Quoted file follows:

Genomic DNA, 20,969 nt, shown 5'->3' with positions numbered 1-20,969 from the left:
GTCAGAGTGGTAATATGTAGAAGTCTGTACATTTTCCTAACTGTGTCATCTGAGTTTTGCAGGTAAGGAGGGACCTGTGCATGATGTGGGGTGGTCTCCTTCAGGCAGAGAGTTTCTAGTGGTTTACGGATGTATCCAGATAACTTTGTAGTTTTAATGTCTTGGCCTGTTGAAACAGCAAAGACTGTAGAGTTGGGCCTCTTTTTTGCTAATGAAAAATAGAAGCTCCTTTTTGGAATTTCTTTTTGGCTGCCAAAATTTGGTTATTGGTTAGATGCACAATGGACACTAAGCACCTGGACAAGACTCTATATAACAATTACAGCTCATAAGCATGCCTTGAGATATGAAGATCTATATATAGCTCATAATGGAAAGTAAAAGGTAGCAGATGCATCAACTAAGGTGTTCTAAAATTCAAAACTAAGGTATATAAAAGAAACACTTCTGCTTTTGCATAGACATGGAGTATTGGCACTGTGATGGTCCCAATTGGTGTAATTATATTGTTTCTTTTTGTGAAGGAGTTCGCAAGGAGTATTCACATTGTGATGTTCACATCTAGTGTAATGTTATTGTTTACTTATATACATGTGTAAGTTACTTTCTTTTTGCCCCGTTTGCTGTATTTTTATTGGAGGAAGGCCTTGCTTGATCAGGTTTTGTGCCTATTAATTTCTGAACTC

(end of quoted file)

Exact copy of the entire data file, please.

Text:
Genomic DNA, 20,969 nt, shown 5'->3' with positions numbered 1-20,969 from the left:
GTCAGAGTGGTAATATGTAGAAGTCTGTACATTTTCCTAACTGTGTCATCTGAGTTTTGCAGGTAAGGAGGGACCTGTGCATGATGTGGGGTGGTCTCCTTCAGGCAGAGAGTTTCTAGTGGTTTACGGATGTATCCAGATAACTTTGTAGTTTTAATGTCTTGGCCTGTTGAAACAGCAAAGACTGTAGAGTTGGGCCTCTTTTTTGCTAATGAAAAATAGAAGCTCCTTTTTGGAATTTCTTTTTGGCTGCCAAAATTTGGTTATTGGTTAGATGCACAATGGACACTAAGCACCTGGACAAGACTCTATATAACAATTACAGCTCATAAGCATGCCTTGAGATATGAAGATCTATATATAGCTCATAATGGAAAGTAAAAGGTAGCAGATGCATCAACTAAGGTGTTCTAAAATTCAAAACTAAGGTATATAAAAGAAACACTTCTGCTTTTGCATAGACATGGAGTATTGGCACTGTGATGGTCCCAATTGGTGTAATTATATTGTTTCTTTTTGTGAAGGAGTTCGCAAGGAGTATTCACATTGTGATGTTCACATCTAGTGTAATGTTATTGTTTACTTATATACATGTGTAAGTTACTTTCTTTTTGCCCCGTTTGCTGTATTTTTATTGGAGGAAGGCCTTGCTTGATCAGGTTTTGTGCCTATTAATTTCTGAACTC